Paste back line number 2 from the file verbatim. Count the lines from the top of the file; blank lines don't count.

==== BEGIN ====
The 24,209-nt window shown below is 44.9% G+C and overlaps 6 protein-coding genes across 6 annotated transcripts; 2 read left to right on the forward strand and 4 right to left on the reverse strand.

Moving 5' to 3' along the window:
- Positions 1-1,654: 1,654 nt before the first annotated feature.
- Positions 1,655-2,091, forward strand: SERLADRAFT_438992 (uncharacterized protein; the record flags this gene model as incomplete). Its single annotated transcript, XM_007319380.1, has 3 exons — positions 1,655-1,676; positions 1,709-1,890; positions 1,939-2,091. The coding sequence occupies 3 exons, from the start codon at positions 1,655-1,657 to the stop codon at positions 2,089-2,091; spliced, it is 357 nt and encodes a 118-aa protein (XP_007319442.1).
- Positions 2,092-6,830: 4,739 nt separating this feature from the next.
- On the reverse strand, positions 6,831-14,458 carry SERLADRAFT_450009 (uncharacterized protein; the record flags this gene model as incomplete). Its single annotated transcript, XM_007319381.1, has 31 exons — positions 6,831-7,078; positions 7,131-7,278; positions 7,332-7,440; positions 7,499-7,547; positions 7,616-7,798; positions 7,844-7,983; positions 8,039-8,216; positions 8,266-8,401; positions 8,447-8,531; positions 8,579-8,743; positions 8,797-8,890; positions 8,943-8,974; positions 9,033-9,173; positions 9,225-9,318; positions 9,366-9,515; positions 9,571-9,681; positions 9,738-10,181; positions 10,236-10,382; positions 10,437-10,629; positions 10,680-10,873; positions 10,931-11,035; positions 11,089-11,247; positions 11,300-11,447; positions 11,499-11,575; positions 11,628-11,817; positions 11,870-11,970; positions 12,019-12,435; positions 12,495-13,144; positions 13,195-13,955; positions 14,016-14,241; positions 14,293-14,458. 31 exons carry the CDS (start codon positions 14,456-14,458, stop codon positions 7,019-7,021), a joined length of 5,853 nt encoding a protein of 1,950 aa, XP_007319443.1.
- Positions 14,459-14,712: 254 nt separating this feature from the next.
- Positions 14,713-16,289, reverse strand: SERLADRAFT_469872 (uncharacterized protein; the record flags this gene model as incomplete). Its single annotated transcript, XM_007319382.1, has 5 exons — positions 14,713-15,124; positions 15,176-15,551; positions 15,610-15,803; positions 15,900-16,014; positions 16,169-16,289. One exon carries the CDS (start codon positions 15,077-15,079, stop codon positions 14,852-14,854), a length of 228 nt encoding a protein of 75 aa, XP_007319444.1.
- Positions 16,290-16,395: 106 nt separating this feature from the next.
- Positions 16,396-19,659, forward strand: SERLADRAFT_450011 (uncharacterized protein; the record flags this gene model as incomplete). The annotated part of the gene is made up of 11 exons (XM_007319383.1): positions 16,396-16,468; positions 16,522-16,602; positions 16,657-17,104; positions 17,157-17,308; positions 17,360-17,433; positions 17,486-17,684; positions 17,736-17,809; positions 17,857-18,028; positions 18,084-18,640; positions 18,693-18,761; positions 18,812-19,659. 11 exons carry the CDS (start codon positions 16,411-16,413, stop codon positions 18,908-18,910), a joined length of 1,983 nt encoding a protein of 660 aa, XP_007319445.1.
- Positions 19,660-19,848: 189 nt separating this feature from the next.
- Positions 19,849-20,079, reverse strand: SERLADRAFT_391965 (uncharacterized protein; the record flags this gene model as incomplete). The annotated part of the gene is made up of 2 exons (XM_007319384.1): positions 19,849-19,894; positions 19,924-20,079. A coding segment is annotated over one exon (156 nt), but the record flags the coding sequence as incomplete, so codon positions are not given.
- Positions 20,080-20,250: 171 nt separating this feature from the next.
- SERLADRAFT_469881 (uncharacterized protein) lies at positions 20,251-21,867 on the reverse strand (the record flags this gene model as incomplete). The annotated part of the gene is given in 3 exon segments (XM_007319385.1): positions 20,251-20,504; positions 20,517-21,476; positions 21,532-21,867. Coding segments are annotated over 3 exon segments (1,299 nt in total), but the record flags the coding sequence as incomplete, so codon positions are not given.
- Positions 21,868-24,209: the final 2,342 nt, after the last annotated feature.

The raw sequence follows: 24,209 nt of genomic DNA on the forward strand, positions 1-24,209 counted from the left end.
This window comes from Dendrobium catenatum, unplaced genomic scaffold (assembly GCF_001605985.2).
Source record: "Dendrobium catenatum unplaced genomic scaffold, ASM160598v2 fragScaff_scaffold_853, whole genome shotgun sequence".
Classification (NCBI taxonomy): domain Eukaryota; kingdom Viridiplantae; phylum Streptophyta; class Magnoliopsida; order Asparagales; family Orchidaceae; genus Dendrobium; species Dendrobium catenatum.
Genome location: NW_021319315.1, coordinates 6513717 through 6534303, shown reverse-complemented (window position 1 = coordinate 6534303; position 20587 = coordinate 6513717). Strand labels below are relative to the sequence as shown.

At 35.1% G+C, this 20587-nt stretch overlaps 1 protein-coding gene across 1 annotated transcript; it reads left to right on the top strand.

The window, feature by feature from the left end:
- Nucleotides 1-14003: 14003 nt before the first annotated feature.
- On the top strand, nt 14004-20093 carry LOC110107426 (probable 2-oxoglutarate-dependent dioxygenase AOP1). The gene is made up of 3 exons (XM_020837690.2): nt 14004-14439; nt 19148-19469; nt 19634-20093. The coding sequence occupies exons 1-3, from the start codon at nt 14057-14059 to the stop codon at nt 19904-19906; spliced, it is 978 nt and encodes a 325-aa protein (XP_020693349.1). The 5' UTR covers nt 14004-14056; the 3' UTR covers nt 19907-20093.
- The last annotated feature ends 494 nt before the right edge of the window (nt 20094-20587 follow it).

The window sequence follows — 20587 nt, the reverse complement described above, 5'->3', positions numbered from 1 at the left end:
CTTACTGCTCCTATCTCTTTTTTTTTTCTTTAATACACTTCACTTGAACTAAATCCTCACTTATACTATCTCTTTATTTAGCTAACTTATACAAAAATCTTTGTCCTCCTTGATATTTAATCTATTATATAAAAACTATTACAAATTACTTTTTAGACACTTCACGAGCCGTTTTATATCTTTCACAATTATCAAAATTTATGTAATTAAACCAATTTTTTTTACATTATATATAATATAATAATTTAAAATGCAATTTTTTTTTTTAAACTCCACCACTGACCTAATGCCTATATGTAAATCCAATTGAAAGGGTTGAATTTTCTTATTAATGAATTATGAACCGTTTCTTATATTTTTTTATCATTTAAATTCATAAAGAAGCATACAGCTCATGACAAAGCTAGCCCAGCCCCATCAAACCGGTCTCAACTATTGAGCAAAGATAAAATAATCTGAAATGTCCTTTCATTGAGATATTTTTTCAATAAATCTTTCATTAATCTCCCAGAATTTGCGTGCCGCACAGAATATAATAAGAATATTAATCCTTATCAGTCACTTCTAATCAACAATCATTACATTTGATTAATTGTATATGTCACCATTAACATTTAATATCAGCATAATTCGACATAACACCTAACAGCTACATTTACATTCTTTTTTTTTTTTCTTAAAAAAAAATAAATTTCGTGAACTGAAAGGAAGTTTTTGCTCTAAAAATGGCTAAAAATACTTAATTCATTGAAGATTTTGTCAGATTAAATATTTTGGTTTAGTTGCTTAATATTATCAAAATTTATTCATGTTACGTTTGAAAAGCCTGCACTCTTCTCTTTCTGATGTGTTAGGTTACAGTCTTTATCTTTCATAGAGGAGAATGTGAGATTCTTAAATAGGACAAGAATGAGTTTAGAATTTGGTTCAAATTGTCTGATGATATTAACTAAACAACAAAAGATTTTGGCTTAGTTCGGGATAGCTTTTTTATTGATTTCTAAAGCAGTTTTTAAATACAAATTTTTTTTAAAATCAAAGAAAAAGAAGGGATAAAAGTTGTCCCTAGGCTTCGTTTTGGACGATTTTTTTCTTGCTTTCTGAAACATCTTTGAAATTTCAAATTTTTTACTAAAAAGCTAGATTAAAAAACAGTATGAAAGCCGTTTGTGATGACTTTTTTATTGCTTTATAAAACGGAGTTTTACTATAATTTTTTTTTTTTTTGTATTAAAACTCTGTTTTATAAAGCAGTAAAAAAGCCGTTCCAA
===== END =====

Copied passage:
Moving 5' to 3' along the window: